Disposable personal income fell by $29.4 billion, or 0.7%. Disposable personal income fell by 25.7% in Q2 2021.

Ford releases Q3 results

Automaker Ford Motor Co. reported Q3 net income of $1.8 billion, down from $2.4 billion in Q3 2020.

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U.S. housing starts declined in September from the previous month, the Census Bureau reported this week.

Each month, MetalMiner hosts a webinar on a specific metals topic. Explore the upcoming webinars and sign up for each on the MetalMiner Events page. This month, on Thursday, Oct. 28, the MetalMiner team will delve into the benefits of artificial intelligence and technical analysis. 

Housing starts fall

housing starts

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Housing starts in September reached a seasonally adjusted annual rate of 1,555,000, the Census Bureau reported.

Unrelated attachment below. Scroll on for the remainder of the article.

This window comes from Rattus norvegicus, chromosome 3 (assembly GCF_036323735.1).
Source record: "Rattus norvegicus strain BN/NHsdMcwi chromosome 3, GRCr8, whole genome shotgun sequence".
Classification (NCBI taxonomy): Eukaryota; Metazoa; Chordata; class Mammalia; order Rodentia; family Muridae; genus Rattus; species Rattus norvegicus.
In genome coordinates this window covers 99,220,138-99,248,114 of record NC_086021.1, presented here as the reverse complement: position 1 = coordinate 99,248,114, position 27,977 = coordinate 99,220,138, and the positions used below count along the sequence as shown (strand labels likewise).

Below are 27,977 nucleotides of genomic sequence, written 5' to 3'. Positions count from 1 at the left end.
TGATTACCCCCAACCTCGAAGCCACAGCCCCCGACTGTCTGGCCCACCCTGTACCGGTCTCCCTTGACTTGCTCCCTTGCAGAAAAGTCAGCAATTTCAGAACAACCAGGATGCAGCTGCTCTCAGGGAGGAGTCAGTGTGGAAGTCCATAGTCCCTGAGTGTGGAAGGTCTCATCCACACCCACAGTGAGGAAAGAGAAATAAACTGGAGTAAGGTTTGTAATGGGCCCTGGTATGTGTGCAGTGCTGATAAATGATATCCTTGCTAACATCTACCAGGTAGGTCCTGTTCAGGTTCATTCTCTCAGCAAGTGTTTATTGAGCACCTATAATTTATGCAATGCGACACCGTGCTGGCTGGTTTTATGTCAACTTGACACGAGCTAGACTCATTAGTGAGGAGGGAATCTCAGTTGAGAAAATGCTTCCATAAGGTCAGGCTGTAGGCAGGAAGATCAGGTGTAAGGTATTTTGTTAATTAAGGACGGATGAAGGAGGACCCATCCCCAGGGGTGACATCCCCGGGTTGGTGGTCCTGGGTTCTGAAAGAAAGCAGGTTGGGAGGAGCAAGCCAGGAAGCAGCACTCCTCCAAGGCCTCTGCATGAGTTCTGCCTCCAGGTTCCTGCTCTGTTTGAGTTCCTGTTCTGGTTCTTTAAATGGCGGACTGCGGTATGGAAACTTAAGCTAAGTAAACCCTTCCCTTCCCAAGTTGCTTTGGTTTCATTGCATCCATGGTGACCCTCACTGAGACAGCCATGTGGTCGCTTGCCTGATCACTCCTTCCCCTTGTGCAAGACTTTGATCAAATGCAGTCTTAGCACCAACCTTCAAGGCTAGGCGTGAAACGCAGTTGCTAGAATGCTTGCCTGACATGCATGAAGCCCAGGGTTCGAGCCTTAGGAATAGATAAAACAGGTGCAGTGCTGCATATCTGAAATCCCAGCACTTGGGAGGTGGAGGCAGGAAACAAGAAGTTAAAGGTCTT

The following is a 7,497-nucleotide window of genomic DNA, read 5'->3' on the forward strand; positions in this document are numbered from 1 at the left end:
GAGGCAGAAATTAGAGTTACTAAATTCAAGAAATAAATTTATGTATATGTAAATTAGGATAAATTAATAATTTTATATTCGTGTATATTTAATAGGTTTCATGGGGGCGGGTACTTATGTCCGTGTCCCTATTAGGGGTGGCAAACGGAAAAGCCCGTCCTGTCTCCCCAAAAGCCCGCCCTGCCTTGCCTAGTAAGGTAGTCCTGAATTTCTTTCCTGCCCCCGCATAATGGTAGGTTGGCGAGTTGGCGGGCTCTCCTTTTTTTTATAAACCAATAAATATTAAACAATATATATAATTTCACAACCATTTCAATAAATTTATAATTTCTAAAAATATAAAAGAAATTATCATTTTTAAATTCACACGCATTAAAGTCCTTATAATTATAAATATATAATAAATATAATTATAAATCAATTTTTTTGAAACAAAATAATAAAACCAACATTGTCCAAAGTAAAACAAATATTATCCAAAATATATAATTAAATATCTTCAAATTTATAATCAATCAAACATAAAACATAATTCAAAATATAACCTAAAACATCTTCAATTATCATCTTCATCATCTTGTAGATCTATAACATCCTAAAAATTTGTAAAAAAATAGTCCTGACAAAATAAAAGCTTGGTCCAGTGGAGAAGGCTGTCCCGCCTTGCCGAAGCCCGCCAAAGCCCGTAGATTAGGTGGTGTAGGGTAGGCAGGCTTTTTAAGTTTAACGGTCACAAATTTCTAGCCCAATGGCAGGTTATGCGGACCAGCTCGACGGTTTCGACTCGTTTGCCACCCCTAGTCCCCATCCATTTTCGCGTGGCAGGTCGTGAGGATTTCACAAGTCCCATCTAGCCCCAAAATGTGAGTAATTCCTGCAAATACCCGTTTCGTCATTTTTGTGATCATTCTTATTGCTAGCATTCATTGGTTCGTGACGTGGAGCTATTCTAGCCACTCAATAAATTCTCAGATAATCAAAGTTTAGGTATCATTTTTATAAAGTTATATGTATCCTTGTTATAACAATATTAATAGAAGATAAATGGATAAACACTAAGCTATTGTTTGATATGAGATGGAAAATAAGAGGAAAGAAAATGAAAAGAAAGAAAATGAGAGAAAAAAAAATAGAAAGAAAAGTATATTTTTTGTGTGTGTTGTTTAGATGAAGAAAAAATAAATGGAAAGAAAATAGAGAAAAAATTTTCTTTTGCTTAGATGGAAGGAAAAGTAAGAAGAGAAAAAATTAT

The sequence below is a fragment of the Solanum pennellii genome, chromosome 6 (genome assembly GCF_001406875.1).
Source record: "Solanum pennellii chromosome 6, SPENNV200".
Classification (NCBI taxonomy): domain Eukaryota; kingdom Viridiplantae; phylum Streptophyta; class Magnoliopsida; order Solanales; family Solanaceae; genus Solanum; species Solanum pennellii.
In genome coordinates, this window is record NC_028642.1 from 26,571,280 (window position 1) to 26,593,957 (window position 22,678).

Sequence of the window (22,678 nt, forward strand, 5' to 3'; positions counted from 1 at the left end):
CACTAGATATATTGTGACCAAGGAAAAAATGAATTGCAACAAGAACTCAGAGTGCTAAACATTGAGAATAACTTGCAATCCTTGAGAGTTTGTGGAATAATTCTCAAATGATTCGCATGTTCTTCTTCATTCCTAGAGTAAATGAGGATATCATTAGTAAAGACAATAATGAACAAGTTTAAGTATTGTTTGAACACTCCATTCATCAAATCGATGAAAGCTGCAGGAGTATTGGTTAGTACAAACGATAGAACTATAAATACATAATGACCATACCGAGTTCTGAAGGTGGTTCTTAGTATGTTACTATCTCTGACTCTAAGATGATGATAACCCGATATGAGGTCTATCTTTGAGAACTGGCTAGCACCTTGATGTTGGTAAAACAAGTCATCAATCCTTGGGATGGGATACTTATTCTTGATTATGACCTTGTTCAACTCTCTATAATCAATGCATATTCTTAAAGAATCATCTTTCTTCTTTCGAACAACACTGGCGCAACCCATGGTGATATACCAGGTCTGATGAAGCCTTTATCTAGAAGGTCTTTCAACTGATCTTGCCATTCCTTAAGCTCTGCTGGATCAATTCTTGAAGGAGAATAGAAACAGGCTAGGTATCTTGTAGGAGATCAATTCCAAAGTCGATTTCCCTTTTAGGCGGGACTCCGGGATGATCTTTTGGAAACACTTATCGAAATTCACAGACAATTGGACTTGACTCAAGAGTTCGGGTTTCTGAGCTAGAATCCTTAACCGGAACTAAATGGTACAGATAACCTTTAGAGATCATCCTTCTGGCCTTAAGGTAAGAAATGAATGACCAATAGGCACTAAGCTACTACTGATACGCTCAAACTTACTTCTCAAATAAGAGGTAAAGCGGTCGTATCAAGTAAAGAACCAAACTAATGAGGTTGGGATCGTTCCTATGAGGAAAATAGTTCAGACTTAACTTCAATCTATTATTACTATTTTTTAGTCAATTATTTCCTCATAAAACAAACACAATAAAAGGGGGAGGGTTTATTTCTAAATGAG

The September rate marked a 1.6% decline from the previous month. However, the rate increased by 7.4% from September 2020.

Furthermore, single‐family housing starts reached a rate of 1,080,000, virtually unchanged from the revised August figure. Meanwhile, the September rate for units in buildings with five units or more reached 467,000.

Meanwhile, privately owned housing units authorized by building permits fell by 7.7% from August to September. However, the September 2021 rate of 1,589,000 came in virtually unchanged from September 2020.

Mortgage rates reach highest level since April

Prospective homebuyers are currently facing the highest mortgage rates since April, according to Freddie Mac.